France tops food sustainability table

France has topped a global index ranking 34 countries’ success in managing food waste, sustainable agriculture and nutritional challenges, with the UK in tenth place.


Other top performers in the index include Japan, Germany, Spain and Sweden, while the UAE is ranked worst for food sustainability, followed by India, Indonesia, Lebanon and Tunisia.

France’s success is largely thanks to government policies that have seen the country’s food production wastage fall to 1.8% annually, including supermarket bans on throwing away food approaching sell-by-dates.

The index, which was developed by the Economic Intelligence Unit (EIU) and Barilla Centre for Food and Nutrition Foundation, includes countries representing 85% of global GDP and two-thirds of the world’s population.

“Sustainable food systems are vital in achieving the UN’s 17 Sustainable Development Goals, notably ending hunger, achieving food security and promoting sustainable agriculture by 2030,” EIU managing editor, Martin Koehring, said.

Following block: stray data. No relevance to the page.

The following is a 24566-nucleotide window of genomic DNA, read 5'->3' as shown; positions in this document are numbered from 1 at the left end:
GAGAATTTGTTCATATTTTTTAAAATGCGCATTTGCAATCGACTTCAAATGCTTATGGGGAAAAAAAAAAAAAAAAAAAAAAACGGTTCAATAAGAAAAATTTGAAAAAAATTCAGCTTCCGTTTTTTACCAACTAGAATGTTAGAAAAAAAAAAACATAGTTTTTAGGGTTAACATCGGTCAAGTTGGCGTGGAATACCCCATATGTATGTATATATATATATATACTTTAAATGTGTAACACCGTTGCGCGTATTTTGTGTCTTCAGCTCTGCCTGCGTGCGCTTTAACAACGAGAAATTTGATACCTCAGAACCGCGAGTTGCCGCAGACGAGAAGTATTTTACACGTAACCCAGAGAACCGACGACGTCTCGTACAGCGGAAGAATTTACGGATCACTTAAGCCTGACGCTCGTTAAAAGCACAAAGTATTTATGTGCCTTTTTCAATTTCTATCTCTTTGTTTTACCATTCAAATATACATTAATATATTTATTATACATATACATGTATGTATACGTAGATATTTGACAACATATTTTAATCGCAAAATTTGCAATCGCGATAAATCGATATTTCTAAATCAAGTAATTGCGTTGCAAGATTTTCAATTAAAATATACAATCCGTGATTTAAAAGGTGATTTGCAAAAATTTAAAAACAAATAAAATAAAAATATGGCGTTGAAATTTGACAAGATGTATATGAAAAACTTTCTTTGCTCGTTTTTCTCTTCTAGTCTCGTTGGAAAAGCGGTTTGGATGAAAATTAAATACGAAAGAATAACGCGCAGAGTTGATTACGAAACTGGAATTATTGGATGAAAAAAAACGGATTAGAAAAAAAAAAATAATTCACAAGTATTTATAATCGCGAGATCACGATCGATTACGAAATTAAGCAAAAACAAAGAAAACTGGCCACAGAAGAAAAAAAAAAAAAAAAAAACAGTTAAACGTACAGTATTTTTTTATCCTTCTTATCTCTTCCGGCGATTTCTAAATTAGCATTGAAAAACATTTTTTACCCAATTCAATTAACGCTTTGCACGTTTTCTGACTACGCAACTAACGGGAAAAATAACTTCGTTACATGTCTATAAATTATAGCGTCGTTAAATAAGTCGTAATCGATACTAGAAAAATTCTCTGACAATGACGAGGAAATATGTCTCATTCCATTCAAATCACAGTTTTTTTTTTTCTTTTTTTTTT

“However, major developments such as climate change, rapid urbanisation, tourism, migration flows and the shift towards westernised diets put food systems under pressure.

Italy is ranked the top performer for sustainable agriculture thanks to the country pioneering new techniques to reduce water loss, as well as scoring highly for sustainability of fisheries.

Japan scores best for nutritional challenges, reflecting its high life expectancy, a complete absence of Vitamin A Deficiency, and the fourth-lowest obesity rate among 5-19 year-olds.

The US performs particularly badly in nutrition indicator with a ranking of 24th place, dragged down by elevated levels of meat consumption and saturated fat.

In addition, the sugar content of diets in the US is the highest of all the countries studied, while it is also rated as one of the worst for sustainable agriculture, receiving an overall ranking of 21st place.

“The index is an important tool to help policymakers and other relevant stakeholders design effective policies to improve food system sustainability,” Koehring concluded.


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